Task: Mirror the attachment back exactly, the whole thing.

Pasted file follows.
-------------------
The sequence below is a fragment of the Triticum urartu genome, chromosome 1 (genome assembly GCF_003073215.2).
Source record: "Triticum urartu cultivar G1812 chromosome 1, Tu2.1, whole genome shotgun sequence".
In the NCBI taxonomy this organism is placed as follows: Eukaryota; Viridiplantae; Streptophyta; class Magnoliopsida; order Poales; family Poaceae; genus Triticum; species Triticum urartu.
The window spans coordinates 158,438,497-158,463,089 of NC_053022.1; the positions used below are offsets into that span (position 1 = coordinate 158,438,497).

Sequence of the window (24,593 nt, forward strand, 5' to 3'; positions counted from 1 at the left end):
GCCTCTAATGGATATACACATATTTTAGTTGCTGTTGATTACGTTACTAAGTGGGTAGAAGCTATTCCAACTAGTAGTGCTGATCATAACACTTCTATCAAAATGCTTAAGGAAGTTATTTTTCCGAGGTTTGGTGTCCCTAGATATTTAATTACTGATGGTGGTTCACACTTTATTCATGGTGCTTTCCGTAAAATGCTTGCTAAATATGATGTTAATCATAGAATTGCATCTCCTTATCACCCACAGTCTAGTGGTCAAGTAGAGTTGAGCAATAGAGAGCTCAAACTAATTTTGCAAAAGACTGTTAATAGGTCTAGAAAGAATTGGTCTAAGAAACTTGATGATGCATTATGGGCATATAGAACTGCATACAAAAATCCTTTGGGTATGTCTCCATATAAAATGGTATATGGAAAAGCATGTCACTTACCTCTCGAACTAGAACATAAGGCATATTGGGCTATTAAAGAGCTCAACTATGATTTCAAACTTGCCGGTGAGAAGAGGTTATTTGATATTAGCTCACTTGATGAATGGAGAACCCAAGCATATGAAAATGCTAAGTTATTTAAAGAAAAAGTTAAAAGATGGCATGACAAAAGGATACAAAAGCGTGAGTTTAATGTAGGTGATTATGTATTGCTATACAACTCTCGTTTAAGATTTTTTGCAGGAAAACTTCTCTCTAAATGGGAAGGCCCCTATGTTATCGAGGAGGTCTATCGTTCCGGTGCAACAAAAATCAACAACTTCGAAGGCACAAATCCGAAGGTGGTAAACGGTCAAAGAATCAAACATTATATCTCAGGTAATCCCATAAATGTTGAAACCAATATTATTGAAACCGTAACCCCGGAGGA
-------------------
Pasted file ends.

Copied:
The sequence below is a fragment of the Triticum urartu genome, chromosome 1 (genome assembly GCF_003073215.2).
Source record: "Triticum urartu cultivar G1812 chromosome 1, Tu2.1, whole genome shotgun sequence".
In the NCBI taxonomy this organism is placed as follows: Eukaryota; Viridiplantae; Streptophyta; class Magnoliopsida; order Poales; family Poaceae; genus Triticum; species Triticum urartu.
The window spans coordinates 158,438,497-158,463,089 of NC_053022.1; the positions used below are offsets into that span (position 1 = coordinate 158,438,497).

Sequence of the window (24,593 nt, forward strand, 5' to 3'; positions counted from 1 at the left end):
GCCTCTAATGGATATACACATATTTTAGTTGCTGTTGATTACGTTACTAAGTGGGTAGAAGCTATTCCAACTAGTAGTGCTGATCATAACACTTCTATCAAAATGCTTAAGGAAGTTATTTTTCCGAGGTTTGGTGTCCCTAGATATTTAATTACTGATGGTGGTTCACACTTTATTCATGGTGCTTTCCGTAAAATGCTTGCTAAATATGATGTTAATCATAGAATTGCATCTCCTTATCACCCACAGTCTAGTGGTCAAGTAGAGTTGAGCAATAGAGAGCTCAAACTAATTTTGCAAAAGACTGTTAATAGGTCTAGAAAGAATTGGTCTAAGAAACTTGATGATGCATTATGGGCATATAGAACTGCATACAAAAATCCTTTGGGTATGTCTCCATATAAAATGGTATATGGAAAAGCATGTCACTTACCTCTCGAACTAGAACATAAGGCATATTGGGCTATTAAAGAGCTCAACTATGATTTCAAACTTGCCGGTGAGAAGAGGTTATTTGATATTAGCTCACTTGATGAATGGAGAACCCAAGCATATGAAAATGCTAAGTTATTTAAAGAAAAAGTTAAAAGATGGCATGACAAAAGGATACAAAAGCGTGAGTTTAATGTAGGTGATTATGTATTGCTATACAACTCTCGTTTAAGATTTTTTGCAGGAAAACTTCTCTCTAAATGGGAAGGCCCCTATGTTATCGAGGAGGTCTATCGTTCCGGTGCAACAAAAATCAACAACTTCGAAGGCACAAATCCGAAGGTGGTAAACGGTCAAAGAATCAAACATTATATCTCAGGTAATCCCATAAATGTTGAAACCAATATTATTGAAACCGTAACCCCGGAGGA